Susan Lohan: Philomena Cheered by Stars While the State Turns Deaf Ear

In Adoption Trafficking, Excerpts, Rights by Admin

THE ‘real’ Philomena Lee, subject of the film Philomena, deserves the admiration and thanks of Ireland’s forgotten adopted people and their natural mothers for her undaunting campaign to have this dark chapter of our history highlighted.

Thanks to the determination of this dignified 80-year-old lady, her daughter Jane, writer Martin Sixsmith, film producer Steve Coogan and movie mogul Harvey Weinstein, we have the spectre of international condemnation of the Irish crime of forced adoption. Such a spectre was raised with the appearance of Philomena before a Golden Globes audience in Hollywood on Sunday.

The reaction of the Golden Globes celebrities, who applauded Philomena on her struggle, follows the outrage and disbelief of ordinary cinemagoers who have seen the movie.

This reaction is in stark contrast to that of the Government, who will not investigate the grave breach of human rights that the State’s forced adoption policies led to.

The effect of this is to deny many of those who were forcefully adopted access to their birth certificates, medical histories and, most importantly, to the families from whom they were so cruelly wrenched.

Having done the maths, we estimate that 45,000 Irish adoptions could be regarded as forced.

There is one inconvenient truth for those who have championed the practices of Irish adoption – an official figure which shows that, in 1967, 97pc of all non-marital children here were taken for adoption.

Compare that figure to Australia’s forced adoption rate of 65pc for the same period, which led to former premier Julia Gillard issuing a fulsome apology, alongside a raft of support measures in March last year.

In Ireland they were not “at risk” children or children whose unmarried parents had a history of child neglect, they were merely children of parents who had the misfortune to have conceived a child outside of marriage.

They were regarded as a threat to the controlling influence of the Catholic Church, which ensured they were removed from the contaminating influence of their natural parents through forced adoptions.

The extent of state involvement in the practice of forced adoption was plain for all to see 60 years ago, in the 1952 Adoption Act.

This led to the severing of the parent-child bond exclusively for “illegitimate” children. It led to the establishment of the Adoption Board, which effectively rubber-stamped whatever case was presented to it (by the mainly church-run agencies).

It’s somewhat ironic that Philomena lost out to 12 Years A Slave in the Golden Globes Best Drama category, given that the latter film examined the abject cruelty and hate crimes the American nation carried out against its black population.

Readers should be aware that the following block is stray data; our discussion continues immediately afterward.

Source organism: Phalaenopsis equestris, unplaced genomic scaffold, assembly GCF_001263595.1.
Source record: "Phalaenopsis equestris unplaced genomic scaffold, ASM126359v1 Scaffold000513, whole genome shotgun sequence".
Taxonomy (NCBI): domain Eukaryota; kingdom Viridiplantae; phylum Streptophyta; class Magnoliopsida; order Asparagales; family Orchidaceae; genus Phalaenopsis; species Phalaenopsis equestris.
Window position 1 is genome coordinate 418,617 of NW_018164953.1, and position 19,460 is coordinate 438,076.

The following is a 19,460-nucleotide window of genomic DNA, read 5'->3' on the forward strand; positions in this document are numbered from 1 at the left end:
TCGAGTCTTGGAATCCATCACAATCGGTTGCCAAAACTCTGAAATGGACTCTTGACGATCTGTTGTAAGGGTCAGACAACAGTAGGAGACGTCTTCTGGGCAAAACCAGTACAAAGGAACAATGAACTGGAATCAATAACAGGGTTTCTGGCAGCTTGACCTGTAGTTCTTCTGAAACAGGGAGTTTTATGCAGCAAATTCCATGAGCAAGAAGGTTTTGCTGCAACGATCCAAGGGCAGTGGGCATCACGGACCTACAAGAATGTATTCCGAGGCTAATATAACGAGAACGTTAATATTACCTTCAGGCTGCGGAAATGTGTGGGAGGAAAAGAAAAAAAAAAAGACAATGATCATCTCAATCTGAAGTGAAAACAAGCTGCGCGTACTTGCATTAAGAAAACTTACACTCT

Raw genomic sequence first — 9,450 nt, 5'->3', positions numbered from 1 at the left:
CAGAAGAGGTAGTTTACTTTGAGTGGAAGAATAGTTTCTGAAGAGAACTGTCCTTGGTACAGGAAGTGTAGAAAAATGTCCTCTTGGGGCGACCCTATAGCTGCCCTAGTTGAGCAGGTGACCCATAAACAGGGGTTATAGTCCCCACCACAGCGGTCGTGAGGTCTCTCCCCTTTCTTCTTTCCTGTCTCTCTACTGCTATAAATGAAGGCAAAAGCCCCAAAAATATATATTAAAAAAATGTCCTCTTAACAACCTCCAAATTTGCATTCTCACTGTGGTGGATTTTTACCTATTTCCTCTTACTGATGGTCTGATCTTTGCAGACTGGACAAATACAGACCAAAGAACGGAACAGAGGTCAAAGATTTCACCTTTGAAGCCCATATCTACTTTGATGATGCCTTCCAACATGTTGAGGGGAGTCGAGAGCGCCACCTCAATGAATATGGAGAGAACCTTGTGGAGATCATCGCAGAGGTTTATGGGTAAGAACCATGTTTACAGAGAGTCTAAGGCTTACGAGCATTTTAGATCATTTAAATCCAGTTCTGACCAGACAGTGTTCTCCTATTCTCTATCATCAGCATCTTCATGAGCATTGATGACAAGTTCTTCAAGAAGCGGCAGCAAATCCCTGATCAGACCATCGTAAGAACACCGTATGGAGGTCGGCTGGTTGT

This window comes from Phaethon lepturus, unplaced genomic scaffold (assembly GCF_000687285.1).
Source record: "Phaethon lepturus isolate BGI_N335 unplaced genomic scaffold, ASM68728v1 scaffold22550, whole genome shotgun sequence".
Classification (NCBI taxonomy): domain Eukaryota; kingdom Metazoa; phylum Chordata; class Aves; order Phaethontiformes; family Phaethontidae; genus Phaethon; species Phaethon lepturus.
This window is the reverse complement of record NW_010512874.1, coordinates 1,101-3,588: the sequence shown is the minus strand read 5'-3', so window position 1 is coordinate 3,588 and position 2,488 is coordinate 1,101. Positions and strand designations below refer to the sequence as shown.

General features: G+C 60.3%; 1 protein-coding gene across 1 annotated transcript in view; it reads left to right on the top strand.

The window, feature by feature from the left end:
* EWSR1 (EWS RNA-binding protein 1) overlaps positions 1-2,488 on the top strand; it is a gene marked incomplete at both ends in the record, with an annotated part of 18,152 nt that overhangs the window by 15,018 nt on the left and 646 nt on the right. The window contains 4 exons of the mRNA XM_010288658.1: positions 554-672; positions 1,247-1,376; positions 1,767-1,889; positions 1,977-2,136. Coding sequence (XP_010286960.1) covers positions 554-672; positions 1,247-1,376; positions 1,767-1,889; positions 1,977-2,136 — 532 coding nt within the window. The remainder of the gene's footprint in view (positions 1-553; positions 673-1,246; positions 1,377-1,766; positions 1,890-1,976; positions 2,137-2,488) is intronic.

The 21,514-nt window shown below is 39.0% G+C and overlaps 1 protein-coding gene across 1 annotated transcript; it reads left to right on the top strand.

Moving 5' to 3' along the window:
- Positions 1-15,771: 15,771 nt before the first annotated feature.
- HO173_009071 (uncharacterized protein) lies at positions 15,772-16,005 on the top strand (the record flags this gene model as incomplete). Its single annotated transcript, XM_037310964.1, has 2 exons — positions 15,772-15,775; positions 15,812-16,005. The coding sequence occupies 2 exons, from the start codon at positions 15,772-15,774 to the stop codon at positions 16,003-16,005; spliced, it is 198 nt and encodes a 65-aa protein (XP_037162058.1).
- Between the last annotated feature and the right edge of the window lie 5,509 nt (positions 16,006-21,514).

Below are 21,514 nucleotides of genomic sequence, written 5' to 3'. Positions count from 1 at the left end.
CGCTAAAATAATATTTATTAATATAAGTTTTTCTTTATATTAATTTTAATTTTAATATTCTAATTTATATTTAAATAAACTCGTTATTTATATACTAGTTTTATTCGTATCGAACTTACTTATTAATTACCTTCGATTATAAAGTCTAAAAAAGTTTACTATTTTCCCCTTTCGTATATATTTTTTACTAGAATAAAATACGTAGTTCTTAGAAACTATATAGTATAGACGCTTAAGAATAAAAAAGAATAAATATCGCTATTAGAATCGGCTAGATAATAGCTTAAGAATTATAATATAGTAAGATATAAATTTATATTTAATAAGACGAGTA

Irish media and social commentators can be guaranteed to wag fingers at the US for not resolving the legacy of those outrages, but I predict wholesale radio silence on our own human rights abuses.

As a nation we lack the insight and maturity to analyse our own shortcomings, preferring instead to brazen out international embarrassment in the vain hope that it will just all go away or, even more cynically, that the victims will die out.

This classic “deny until they die” strategy is the perfect Irish solution to an appalling Irish problem.

Susan Lohan is co-founder of Adoption Rights Alliance

Source: Susan Lohan: Philomena cheered by stars while the State turns deaf ear

Adoptionland: From Orphans to Activists

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For the first time in adoption history, families of adoption-loss from all over the world unite, each sharing a unique perspective. The anthology’s contributors are emerging, educated, and established writers, promoting the right to original family.

Adoptionland: From Orphans to Activists

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Our anthology, Adoptionland: From Orphans to Activists condenses the topic of adoption–a global movement of children–into a revealing look that identifies and acknowledges a crisis specific to orphans who have been torn and isolated from our first families.

Families separated-by-adoption face unique concerns, rarely recognized by the mainstream. Some of the issues we face include forced and coerced relinquishment, child trafficking, reassigned identities, falsified birth records, inaccessibility to one’s family lineage, lack of citizenship, void of cultural connection, belittling of the trauma caused by adoption, resistance toward reunions with family, denial against justice.

All humans—including orphans—should have a right to know and have access to our first family and to ancestral roots. The demand-driven adoption market ignores childrens’ rights.

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